Blue State Blues: The 17 Worst Ideas in the CA Democratic Platform

Blue State Blues (Breitbart)
Breitbart News

Former Rhode Island Gov. Lincoln Chafee announced his campaign for the Democratic Party nomination for president this past week. One of his top priorities is to convert the United States to the metric system. Doing so, presumably, will make us more “international.”

That sounds silly–yet here in California, the most recent Democratic Party Platform officially backs ideas that are just as bad. It can do so, because the opposition is so weak.

Here, in non-metric style, are the top 17 worst ideas.

1. State-owned bank. North Dakota has one of these, founded a century ago during the progressive-socialist era. Today, it makes money from the oil shale boom. But the California Democrats don’t want to use a bank to develop fossil fuels (see below). Rather, they want to provide business and consumer loans the private sector won’t. The idea that a state with one of the worst credit ratings in America is going to be a responsible lender is laughable. But Democrats believe it. Officially.

2. Card check. This is the idea that unions can canvass for votes by going door-to-door instead of by secret ballot. It is a recipe for intimidation and thuggery, brought to you by the same people who argue voter ID is a crime against humanity.

3. High-speed rail. The Bay-to-L.A. boondoggle is the most unpopular project in the state, one that even Lt. Gov. Gavin Newsom rejects. It is spending $70 billion the state doesn’t have for an amusement ride that few want, and no one needs.

4. Universal health care. Undaunted by the failures of Obamacare, and the struggles of Covered California (which has a dismal one-star rating on Yelp), Democrats still think the state should provide health care–not just insurance–to all.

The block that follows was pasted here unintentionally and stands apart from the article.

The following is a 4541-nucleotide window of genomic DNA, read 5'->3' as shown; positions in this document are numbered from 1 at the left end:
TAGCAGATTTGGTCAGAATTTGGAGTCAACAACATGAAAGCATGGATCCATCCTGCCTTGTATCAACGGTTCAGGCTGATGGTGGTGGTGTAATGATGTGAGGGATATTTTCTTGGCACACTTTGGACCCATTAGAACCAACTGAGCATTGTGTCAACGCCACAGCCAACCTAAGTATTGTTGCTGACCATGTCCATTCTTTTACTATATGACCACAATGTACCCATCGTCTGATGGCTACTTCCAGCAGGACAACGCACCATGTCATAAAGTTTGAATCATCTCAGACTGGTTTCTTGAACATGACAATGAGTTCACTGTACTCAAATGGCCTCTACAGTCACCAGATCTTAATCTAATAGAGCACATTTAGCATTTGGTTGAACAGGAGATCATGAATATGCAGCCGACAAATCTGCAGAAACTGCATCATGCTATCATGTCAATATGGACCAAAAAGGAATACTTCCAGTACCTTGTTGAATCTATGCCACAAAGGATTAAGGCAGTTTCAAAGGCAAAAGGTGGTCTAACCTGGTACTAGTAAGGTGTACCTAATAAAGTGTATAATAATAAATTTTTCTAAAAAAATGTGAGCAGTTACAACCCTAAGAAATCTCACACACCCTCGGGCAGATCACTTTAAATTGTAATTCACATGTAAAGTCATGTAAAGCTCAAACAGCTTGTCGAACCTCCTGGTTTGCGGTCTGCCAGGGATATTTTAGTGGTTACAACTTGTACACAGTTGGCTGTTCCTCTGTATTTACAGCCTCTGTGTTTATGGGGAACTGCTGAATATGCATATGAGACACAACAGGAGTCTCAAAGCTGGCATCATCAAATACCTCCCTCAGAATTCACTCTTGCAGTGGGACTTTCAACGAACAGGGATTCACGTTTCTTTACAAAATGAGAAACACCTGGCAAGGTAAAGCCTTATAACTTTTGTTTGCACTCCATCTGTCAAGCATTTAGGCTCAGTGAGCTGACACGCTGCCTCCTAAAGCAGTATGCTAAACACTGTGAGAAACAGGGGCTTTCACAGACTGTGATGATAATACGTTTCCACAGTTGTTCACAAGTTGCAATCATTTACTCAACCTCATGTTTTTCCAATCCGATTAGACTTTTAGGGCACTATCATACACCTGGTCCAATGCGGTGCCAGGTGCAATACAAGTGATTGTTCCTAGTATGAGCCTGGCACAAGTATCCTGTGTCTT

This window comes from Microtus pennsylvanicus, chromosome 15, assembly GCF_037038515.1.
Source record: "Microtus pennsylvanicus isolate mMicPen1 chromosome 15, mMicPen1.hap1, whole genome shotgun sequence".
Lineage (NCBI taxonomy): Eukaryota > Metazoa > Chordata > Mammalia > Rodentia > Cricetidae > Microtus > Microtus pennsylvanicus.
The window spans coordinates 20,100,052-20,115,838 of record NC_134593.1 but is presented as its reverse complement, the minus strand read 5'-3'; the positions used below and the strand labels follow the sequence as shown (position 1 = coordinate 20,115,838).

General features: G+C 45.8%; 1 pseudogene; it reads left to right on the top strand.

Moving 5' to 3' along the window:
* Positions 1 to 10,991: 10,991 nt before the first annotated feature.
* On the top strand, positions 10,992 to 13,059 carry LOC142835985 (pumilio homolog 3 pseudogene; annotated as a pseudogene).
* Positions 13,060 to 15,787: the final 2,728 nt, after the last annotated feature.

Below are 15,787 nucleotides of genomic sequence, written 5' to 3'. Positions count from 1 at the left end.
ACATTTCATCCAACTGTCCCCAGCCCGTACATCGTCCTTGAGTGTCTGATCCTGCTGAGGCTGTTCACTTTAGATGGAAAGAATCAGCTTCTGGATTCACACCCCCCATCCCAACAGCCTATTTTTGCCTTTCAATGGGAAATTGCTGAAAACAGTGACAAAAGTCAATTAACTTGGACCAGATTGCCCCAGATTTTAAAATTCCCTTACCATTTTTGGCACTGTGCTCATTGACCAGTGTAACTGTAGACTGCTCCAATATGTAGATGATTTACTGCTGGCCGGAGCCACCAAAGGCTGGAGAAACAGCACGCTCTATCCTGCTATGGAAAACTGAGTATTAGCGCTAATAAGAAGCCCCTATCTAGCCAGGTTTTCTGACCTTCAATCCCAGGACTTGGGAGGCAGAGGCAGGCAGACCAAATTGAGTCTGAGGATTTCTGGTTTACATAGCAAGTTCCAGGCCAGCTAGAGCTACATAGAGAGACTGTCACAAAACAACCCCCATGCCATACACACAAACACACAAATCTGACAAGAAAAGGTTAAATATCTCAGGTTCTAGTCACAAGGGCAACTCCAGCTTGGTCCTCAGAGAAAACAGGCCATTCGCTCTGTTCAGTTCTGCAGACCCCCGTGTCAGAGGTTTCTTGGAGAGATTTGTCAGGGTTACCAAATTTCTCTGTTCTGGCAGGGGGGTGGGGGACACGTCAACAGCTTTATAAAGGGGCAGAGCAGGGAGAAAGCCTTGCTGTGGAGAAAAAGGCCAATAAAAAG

5. Pay defense contractors to switch to peaceful projects. As the platform puts it: “Provide low interest start up loans to National Defense contractors to convert their products and/or services to meet the needs of a Sustainable Peacetime Economy.” Surely when beating swords into ploughshares becomes profitable, business will do fine on its own?

6. GMO labeling. An idea California voters rejected in 2012–one with definite economic costs, but no scientific basis.

7. “Linguistically relevant” education. This is a euphemism for bilingual education, which voters banned in 2014. It is a proposal that panders to identity politics and ignores the fact that Latino children do far better when learning in English.

8. Left-wing indoctrination at school. The platform calls for “inclusion in Pre-K to Higher Education curriculum of age-appropriate, factual information about social movements, current events and the contributions of both men and women, people of all races and ethnicities, lesbian, gay, bisexual, and transgender Americans, persons with disabilities, and other historically underrepresented groups, and discard materials that perpetuate stereotypes or reflect adversely on persons or groups based solely on their race, ethnicity, gender, sexual orientation, disability, religion or other characteristics.” In short, kids must learn the left’s revisionist history, so that they may one day be Democratic voters.